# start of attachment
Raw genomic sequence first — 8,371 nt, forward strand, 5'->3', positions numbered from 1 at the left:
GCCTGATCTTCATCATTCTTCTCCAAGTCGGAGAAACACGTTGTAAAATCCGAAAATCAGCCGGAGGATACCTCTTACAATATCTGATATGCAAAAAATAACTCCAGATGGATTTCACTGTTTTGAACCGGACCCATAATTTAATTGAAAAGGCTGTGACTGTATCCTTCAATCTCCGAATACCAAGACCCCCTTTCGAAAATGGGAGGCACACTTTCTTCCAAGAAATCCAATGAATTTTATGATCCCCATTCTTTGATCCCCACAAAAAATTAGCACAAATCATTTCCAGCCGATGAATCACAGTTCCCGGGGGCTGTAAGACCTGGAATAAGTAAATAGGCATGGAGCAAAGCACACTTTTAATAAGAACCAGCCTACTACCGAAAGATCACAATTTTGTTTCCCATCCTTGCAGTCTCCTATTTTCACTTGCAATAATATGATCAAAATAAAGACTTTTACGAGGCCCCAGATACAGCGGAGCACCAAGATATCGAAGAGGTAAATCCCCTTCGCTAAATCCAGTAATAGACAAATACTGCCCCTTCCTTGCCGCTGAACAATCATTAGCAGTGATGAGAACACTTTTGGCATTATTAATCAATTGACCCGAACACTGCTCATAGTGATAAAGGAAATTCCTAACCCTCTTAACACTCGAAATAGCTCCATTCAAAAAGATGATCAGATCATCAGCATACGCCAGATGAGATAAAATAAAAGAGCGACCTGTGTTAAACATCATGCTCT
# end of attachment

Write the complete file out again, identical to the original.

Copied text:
Raw genomic sequence first — 8,371 nt, forward strand, 5'->3', positions numbered from 1 at the left:
GCCTGATCTTCATCATTCTTCTCCAAGTCGGAGAAACACGTTGTAAAATCCGAAAATCAGCCGGAGGATACCTCTTACAATATCTGATATGCAAAAAATAACTCCAGATGGATTTCACTGTTTTGAACCGGACCCATAATTTAATTGAAAAGGCTGTGACTGTATCCTTCAATCTCCGAATACCAAGACCCCCTTTCGAAAATGGGAGGCACACTTTCTTCCAAGAAATCCAATGAATTTTATGATCCCCATTCTTTGATCCCCACAAAAAATTAGCACAAATCATTTCCAGCCGATGAATCACAGTTCCCGGGGGCTGTAAGACCTGGAATAAGTAAATAGGCATGGAGCAAAGCACACTTTTAATAAGAACCAGCCTACTACCGAAAGATCACAATTTTGTTTCCCATCCTTGCAGTCTCCTATTTTCACTTGCAATAATATGATCAAAATAAAGACTTTTACGAGGCCCCAGATACAGCGGAGCACCAAGATATCGAAGAGGTAAATCCCCTTCGCTAAATCCAGTAATAGACAAATACTGCCCCTTCCTTGCCGCTGAACAATCATTAGCAGTGATGAGAACACTTTTGGCATTATTAATCAATTGACCCGAACACTGCTCATAGTGATAAAGGAAATTCCTAACCCTCTTAACACTCGAAATAGCTCCATTCAAAAAGATGATCAGATCATCAGCATACGCCAGATGAGATAAAATAAAAGAGCGACCTGTGTTAAACATCATGCTCT